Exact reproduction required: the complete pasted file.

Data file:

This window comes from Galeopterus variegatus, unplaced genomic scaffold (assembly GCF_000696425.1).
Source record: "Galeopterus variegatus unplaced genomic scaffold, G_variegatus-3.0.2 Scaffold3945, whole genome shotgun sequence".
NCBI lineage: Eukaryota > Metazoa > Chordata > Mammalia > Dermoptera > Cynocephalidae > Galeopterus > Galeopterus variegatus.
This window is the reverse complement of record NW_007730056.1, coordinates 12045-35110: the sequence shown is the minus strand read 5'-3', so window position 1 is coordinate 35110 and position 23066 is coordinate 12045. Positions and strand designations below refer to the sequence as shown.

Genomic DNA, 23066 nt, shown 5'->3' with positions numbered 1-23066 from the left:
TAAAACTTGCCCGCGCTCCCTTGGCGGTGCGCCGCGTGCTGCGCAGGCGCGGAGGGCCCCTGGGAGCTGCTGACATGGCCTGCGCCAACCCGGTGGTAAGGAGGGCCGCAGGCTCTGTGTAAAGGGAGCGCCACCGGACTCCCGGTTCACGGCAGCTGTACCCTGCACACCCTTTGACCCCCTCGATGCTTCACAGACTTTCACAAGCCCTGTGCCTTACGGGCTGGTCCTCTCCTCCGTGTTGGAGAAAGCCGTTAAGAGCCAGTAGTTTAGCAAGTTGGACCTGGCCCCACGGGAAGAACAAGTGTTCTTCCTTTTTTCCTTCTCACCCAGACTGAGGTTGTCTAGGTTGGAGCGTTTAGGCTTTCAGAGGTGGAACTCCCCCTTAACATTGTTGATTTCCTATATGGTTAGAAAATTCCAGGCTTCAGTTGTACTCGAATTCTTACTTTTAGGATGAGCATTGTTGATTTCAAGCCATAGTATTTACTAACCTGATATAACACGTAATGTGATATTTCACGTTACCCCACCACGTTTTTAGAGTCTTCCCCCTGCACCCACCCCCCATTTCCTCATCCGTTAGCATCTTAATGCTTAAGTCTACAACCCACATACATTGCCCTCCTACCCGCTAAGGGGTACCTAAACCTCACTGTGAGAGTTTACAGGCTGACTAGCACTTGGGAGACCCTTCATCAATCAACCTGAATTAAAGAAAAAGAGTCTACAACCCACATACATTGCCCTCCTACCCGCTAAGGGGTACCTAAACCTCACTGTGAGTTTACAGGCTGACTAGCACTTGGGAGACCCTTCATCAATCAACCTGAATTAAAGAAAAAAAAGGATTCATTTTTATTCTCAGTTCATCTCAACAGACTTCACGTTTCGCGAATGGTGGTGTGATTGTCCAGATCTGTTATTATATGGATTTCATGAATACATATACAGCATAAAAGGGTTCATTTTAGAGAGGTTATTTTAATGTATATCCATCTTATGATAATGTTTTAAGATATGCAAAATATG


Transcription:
This window comes from Galeopterus variegatus, unplaced genomic scaffold (assembly GCF_000696425.1).
Source record: "Galeopterus variegatus unplaced genomic scaffold, G_variegatus-3.0.2 Scaffold3945, whole genome shotgun sequence".
NCBI lineage: Eukaryota > Metazoa > Chordata > Mammalia > Dermoptera > Cynocephalidae > Galeopterus > Galeopterus variegatus.
This window is the reverse complement of record NW_007730056.1, coordinates 12045-35110: the sequence shown is the minus strand read 5'-3', so window position 1 is coordinate 35110 and position 23066 is coordinate 12045. Positions and strand designations below refer to the sequence as shown.

Genomic DNA, 23066 nt, shown 5'->3' with positions numbered 1-23066 from the left:
TAAAACTTGCCCGCGCTCCCTTGGCGGTGCGCCGCGTGCTGCGCAGGCGCGGAGGGCCCCTGGGAGCTGCTGACATGGCCTGCGCCAACCCGGTGGTAAGGAGGGCCGCAGGCTCTGTGTAAAGGGAGCGCCACCGGACTCCCGGTTCACGGCAGCTGTACCCTGCACACCCTTTGACCCCCTCGATGCTTCACAGACTTTCACAAGCCCTGTGCCTTACGGGCTGGTCCTCTCCTCCGTGTTGGAGAAAGCCGTTAAGAGCCAGTAGTTTAGCAAGTTGGACCTGGCCCCACGGGAAGAACAAGTGTTCTTCCTTTTTTCCTTCTCACCCAGACTGAGGTTGTCTAGGTTGGAGCGTTTAGGCTTTCAGAGGTGGAACTCCCCCTTAACATTGTTGATTTCCTATATGGTTAGAAAATTCCAGGCTTCAGTTGTACTCGAATTCTTACTTTTAGGATGAGCATTGTTGATTTCAAGCCATAGTATTTACTAACCTGATATAACACGTAATGTGATATTTCACGTTACCCCACCACGTTTTTAGAGTCTTCCCCCTGCACCCACCCCCCATTTCCTCATCCGTTAGCATCTTAATGCTTAAGTCTACAACCCACATACATTGCCCTCCTACCCGCTAAGGGGTACCTAAACCTCACTGTGAGAGTTTACAGGCTGACTAGCACTTGGGAGACCCTTCATCAATCAACCTGAATTAAAGAAAAAGAGTCTACAACCCACATACATTGCCCTCCTACCCGCTAAGGGGTACCTAAACCTCACTGTGAGTTTACAGGCTGACTAGCACTTGGGAGACCCTTCATCAATCAACCTGAATTAAAGAAAAAAAAGGATTCATTTTTATTCTCAGTTCATCTCAACAGACTTCACGTTTCGCGAATGGTGGTGTGATTGTCCAGATCTGTTATTATATGGATTTCATGAATACATATACAGCATAAAAGGGTTCATTTTAGAGAGGTTATTTTAATGTATATCCATCTTATGATAATGTTTTAAGATATGCAAAATATG